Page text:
Reissued with a fresh cover look comes this love story delicate in its perceptions of a young woman falling in love, delightful in its portrayal of the countryside, and skilled in its creation of a world of magic. Mary Stewart's storytelling is as spell-binding as ever.
Thornyhold is a house deep in a wild wood like somewhere out of a fairy tale. To Gilly, it is an enchantment. Her very own enchantment, left to her by the cousin whose occasional magical visits had brightened her childhood. And as she explores, she discovers more about the woman who had come to seem like a fairy godmother for her: her herbalists's skills, her still room, her abilities to foresee and to heal. She discovers also that the local people believe that Gilly has inherited not just the house but the magical spell-weaving powers that live on in the house and garden. Slowly, quietly, she comes to realise that they are right.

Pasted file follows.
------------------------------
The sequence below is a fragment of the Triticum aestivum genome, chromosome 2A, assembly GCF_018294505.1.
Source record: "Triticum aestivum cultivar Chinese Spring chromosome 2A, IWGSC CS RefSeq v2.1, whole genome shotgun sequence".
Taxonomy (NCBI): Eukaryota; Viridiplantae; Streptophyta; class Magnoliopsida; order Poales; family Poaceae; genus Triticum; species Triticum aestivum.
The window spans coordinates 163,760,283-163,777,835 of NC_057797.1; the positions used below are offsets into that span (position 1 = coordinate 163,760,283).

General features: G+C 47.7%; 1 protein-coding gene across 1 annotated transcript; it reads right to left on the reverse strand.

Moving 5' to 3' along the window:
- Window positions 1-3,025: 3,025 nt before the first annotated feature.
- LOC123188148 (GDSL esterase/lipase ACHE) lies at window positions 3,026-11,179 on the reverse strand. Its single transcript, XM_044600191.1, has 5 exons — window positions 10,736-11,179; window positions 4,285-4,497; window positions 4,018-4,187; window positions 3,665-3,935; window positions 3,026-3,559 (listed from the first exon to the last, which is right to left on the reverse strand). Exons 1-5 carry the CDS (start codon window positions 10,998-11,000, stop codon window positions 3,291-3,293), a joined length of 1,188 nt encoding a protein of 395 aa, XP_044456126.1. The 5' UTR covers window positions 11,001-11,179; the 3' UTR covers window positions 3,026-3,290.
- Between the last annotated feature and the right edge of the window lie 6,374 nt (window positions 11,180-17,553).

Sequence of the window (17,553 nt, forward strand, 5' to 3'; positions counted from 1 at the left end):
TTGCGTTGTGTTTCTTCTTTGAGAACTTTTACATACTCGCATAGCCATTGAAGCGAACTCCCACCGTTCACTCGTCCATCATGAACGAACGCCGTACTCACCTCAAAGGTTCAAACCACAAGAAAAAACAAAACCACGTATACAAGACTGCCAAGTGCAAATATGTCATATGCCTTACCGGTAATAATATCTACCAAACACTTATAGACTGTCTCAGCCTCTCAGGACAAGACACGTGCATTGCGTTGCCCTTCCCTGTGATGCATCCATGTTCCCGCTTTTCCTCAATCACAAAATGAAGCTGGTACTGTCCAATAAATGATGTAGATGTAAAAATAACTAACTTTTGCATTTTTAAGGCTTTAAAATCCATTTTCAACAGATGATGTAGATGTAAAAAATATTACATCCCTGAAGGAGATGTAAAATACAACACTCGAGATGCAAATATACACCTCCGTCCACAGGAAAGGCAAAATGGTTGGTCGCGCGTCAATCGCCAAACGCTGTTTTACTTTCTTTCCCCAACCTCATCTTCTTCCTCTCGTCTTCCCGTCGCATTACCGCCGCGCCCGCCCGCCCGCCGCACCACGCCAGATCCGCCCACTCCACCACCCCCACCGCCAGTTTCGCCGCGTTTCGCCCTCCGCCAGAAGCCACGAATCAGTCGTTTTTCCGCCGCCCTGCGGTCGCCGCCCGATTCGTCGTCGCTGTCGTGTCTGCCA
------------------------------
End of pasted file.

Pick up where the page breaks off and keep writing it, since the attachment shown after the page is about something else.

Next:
In this 1940s rural scene you glimpse the shadow behind all things bright and beautiful. - Daily Mail
Anyone who enjoys a gentle, modern love story will find a cracker in Thornyhold - Woman's World
Skeins of sentences are woven into a tale of sweet magic, witchcraft and suspense . . . which will perpetuate Mrs Stewart's bestsellerdom and confirm her status as a literary phenomenon - Scotland on Sunday
She set the bench mark for pace, suspense and romance - with a great dollop of escapism as the icing - Elizabeth Buchan
A comfortable chair and a Mary Stewart: total heaven. I'd rather read her than most other authors. - Harriet Evans
Mary Stewart was one of the 20th century's bestselling and best-loved novelists. She was born in Sunderland, County Durham in 1916, but lived for most of her life in Scotland, a source of much inspiration for her writing. Her first novel, Madam, Will You Talk? was published in 1955 and marked the beginning of a long and acclaimed writing career. In 1971 she was awarded the International PEN Association's Frederick Niven Prize for The Crystal Cave, and in 1974 the Scottish Arts Council Award for one of her children's books, Ludo and the Star Horse. She was married to the Scottish geologist Frederick Stewart, and died in 2014.